Seen in this context of football as a political tool, the recent carnival in Darjeeling sponsored by the State and executed by its cronies can be seen a classic example of state exercising its control in the guise of a celebration. It could have been an opportunity for the people to rise to the occasion and express dissent against the atrocities of 2017/18 . It could have been a platform  to say that normalcy has not returned and will not return till our dreams are fulfilled. Football has always been the game of the common people, the proletariat, and throughout history it has been used as a tool of protest against the dictators and authoritarian leadership. The recent event in Darjeeling to celebrate football was ‘carni-evil-ish.’ The grandiosity of the celebration was astounding especially in the context of the terror that the people of the hills recently experienced. Football has fuelled numerous political movements, but in the case of Darjeeling it was used to douse any fire of freedom that may be alive inside the Gorkhas. The idea was to use the carnival as an opium to lull the people. The Arab Spring which changed the course of history in Egypt owes a lot to football fans. Truce between the fans of Cairo’s two arch-rival football clubs, Al Ahli and Zamalek, was instrumental in fuelling the Egyptian revolution. “The Moslem Brotherhood were joined” by these fans “who had agreed on an unprecedented truce in order to express their opposition to the autocrats in elite positions of political power” (Dorsey 2011). Mubarak was ousted on February 2011 and football fans played their part (Duerden 2012). In the former Yugoslavia, ethnic groups have used their respective clubs to raise nationalism. Red Star “fans clubs played a pivotal role in the revival of Serbian nationalism- the idea that the Serbs are eternal victims of history who must fight to preserve a shred of their dignity” (Foer 2004) and Red Star fans consider themselves as agents of political change.  Barcelona Football Club has been the symbol of Catalan nationalism. Barcelona represents the Catalan way of life and also its desire to separate from Spain. Pep Guardiola has been a vociferous supporter of the Catalan movement and makes it a point to  participate in the demonstrations. Recently he wore the yellow badge in protest of the thousands of Catalan nationalists who have been jailed by the Spanish government. From Latvia, Lithuania, Estonia to many of the former Soviet republics football and fans have been instrumental in politics. Every victory for the Dutch over the Germans is considered as a revenge for the five years of occupancy of the former by the latter. The point here is that is football is intrinsically related with politics and can play a huge role in spreading and arousing nationalism and that the football lovers of Darjeeling missed the opportunity to dissent and resist the oppressive political authorities when an opportunity was provided in a platter.

The clamor surrounding the World Cup was just the opposite of what is happening to football at the local level. Even the presence of a fourth, of those ‘celebrating football’ in Chowrasta, at Lebong Stadium, to watch the local match would have been a ‘normal’. The plight of the local tournaments, clubs and players has been pathetic for quite some time now.  It all started after the GNLF came to power in 1988 after the signing of the DGHC Accord. Prior to this period football in Darjeeling was one of the most cherished games. Gold Cup was like a festival. But it all changed once DGHC came into existence. The zeal to show its authority and control over the hills the then dispensation introduced the Shahid Cup with 2 lakh prize money. The money was good for the clubs and the game itself, but its illogical and irrational way of implementation ruined all sports in the hills. The existing sports associations were rechristened and the officials with loads of experience to run the sports were replaced by the sycophants of the leadership. All the funds were diverted into the Shahid Cup thereby making all other tournaments redundant. (There are other factors as well but would be discussed separately). More importantly, the most prestigious of all, the local leagues were completely scrapped from the local calendar. Prestigious tournaments like Jasoda Giri, Harley Cup in Darjeeling did not take place for a long time. RBGM in Kurseong does not take place till now. These were tournaments were the best teams of the country would come and participate and the local players would get an opportunity to test their skills against better teams and players. In an amateur structure where people played for fun, the lack of tournaments destroyed the spirit and enthusiasm of the players as well as the spectators. The politician would strut on the ground, donate some money and demonstrate his control in the administration of the game. Had there been any ethical office bearer in the sports association, things would had been different. Similarly had there been anybody at Chowrasta to stand up to  the authorities, the endeavor to show that normalcy has returned to Darjeeling would had been unsuccessful and the rest of the country would have known that Darjeeling is not smiling and is still mourning the death of many. As a football player and a Gorkha I bemoan these lost opportunities.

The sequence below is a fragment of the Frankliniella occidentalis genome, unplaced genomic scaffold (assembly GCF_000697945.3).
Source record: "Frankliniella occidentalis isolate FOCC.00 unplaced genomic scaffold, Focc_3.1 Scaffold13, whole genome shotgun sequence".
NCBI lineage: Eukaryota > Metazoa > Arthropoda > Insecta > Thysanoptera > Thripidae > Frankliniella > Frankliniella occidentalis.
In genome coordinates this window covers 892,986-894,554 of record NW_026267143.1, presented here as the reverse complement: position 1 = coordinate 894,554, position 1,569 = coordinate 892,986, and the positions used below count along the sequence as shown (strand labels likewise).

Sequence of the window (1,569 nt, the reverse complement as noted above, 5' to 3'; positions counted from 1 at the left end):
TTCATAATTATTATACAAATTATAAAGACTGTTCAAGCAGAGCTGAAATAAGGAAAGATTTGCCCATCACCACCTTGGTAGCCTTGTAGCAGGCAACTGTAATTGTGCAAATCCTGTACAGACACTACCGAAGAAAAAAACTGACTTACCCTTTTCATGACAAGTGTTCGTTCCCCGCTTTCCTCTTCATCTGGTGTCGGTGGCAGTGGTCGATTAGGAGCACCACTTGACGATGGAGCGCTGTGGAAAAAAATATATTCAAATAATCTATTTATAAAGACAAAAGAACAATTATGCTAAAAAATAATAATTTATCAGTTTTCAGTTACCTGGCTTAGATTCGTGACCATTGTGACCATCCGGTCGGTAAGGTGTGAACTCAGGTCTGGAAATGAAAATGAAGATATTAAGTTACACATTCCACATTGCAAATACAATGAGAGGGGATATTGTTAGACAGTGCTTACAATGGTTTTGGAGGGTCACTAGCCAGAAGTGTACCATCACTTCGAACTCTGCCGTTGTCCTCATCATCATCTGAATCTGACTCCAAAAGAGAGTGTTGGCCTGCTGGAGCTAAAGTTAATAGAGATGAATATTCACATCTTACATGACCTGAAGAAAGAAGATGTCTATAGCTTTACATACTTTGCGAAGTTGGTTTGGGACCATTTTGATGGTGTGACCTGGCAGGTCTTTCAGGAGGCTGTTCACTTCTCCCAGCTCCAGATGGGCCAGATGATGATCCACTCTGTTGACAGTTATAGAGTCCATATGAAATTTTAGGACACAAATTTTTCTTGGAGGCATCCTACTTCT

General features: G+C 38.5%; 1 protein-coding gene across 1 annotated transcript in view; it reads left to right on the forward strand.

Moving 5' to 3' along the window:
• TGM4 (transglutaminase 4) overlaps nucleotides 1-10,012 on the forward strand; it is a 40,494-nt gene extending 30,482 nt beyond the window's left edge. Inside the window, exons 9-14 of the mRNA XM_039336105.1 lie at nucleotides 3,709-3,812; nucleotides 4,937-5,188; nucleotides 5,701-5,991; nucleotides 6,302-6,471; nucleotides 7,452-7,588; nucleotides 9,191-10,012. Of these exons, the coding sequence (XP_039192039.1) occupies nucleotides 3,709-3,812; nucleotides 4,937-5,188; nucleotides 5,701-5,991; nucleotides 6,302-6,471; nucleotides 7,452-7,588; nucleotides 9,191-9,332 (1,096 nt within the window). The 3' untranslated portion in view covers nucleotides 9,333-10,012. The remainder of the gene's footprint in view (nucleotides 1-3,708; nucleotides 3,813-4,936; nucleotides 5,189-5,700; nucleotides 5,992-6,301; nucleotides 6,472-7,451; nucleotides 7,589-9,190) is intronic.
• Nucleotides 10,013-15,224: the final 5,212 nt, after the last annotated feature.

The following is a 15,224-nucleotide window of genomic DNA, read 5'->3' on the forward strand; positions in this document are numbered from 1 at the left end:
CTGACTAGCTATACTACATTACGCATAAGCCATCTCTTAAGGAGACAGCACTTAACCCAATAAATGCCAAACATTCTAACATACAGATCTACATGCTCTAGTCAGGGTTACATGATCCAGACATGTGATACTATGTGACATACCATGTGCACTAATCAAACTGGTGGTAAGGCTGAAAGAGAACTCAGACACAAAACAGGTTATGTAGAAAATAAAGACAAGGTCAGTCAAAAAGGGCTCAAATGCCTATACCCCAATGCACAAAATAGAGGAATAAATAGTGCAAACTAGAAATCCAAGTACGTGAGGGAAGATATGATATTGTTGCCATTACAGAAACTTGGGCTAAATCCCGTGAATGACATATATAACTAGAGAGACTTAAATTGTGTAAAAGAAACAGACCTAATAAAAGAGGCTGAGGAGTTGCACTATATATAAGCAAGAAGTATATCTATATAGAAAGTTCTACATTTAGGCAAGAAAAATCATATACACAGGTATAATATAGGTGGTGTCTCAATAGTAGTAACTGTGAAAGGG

Writes – Binu Sundas